The historical-grammatical method of interpreting Bible prophecy is a method used by conservative Christians to interpret the prophetic passages of the Bible. This method emphasizes the historical and grammatical context in which the prophecy was written, as well as the literary genre of the prophecy, in order to understand the author's intended meaning.
Have you ever read a hermeneutics book that always gave you the rules and principles of Historical-Grammatical Interpretation, but stopped there? They never showed you how you came to those conclusions based on the understanding of the historical context, language, grammatical structure, and broader context of the verse? Here in this article, we will give you a more detailed explanation of how the principles of historical-grammatical interpretation can be applied. We will walk through step-by-step on how the interpreter would use the rules and principles for each verse.
The context (the surrounding Bible verses) will enable us to understand what the author meant, not what we think, feel, or believe. The context also runs throughout the Bible, so if our view of a verse is at odds with other Bible verses elsewhere, we must rethink our view, as the Bible does not contradict itself.
The drift in modern translations is to produce a colloquial Bible with a simple vocabulary and syntax. What lies behind this drift? Some of the prefaces answer the question. The assumption is that the Bible itself is a simple book intended for people of limited education and intelligence.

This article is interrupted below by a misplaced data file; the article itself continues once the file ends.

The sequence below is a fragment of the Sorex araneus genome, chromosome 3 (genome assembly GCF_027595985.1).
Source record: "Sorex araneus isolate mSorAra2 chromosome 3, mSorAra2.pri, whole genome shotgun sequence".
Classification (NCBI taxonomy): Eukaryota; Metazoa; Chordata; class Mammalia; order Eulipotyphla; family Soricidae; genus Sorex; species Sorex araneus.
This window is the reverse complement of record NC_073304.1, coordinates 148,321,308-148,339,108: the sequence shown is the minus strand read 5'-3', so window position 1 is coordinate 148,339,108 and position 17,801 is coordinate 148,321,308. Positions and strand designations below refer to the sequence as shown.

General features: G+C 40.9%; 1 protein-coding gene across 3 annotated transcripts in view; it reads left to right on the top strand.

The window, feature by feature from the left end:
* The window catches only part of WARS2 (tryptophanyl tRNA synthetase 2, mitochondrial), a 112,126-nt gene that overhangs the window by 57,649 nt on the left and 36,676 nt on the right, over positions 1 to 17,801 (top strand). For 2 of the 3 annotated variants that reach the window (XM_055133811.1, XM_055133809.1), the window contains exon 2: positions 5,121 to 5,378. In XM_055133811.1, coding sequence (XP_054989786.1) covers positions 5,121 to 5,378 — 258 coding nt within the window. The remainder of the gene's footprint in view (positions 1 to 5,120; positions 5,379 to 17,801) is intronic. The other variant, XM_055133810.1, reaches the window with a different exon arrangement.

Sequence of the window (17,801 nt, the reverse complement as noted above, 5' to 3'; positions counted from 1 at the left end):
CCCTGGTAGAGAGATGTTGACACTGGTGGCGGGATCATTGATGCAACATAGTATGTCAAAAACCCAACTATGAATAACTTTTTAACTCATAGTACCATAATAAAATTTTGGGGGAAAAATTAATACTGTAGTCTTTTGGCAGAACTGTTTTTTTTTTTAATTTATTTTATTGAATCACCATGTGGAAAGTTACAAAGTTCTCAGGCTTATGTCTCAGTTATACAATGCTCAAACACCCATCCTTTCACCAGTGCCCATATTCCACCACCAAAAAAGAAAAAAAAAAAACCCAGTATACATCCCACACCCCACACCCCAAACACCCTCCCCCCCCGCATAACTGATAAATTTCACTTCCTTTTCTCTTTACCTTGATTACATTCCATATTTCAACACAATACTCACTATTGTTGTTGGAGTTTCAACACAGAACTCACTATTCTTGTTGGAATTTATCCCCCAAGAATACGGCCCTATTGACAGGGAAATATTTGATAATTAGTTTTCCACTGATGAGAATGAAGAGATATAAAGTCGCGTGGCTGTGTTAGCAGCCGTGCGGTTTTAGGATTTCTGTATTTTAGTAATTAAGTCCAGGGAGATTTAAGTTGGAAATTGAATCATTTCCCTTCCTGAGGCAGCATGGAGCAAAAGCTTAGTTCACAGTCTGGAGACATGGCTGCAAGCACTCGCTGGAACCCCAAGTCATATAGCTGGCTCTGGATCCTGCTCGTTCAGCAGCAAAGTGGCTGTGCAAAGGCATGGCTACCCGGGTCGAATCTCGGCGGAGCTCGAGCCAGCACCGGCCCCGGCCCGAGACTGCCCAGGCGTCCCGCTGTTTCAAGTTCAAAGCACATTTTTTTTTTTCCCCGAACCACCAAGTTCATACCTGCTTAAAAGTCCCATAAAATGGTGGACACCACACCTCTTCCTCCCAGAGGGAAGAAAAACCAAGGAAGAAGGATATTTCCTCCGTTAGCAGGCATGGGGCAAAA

Many find the Bible hard to understand. Would you like help to understand the Bible? Free Bible blog articles are available for you. So seek help to understand what you are reading. Seek out those who study the Bible with a humble attitude.
Many don't know that out of the millions of Christian books, most by far are liberal to moderate. For example, out of the 1,200+ books available on biblical hermeneutics right now, all but about 20 are liberal to moderate.
The city of Smyrna was located approximately thirty-five miles north of Ephesus. It was a prosperous city with a population of over one hundred thousand in John’s day (c. A.D. 95). That location had been inhabited for over three thousand years and no one knows for sure who founded Smyrna or exactly when it was established.
Have you ever been quoted out of context? Sometimes people quote something you said, but by ignoring the context of what you said they can claim that you said something different—sometimes exactly the opposite of what you actually meant! We often make this same mistake with the Bible.
We have grammatical-historical-interpretation and grammatical-critical-historical interpretation. The former preserved objectivity in interpretation, the latter subjectivity. The former preserved the integrity and trustworthiness of the Bible writers and the text; the latter made both the Bible writer and the text untrustworthy. In other words, New Hermeneutics, with its pseudo-scholarship has done nothing more than weaken and demoralize people’s assurance in the Bible being the inspired and fully inerrant Word of God.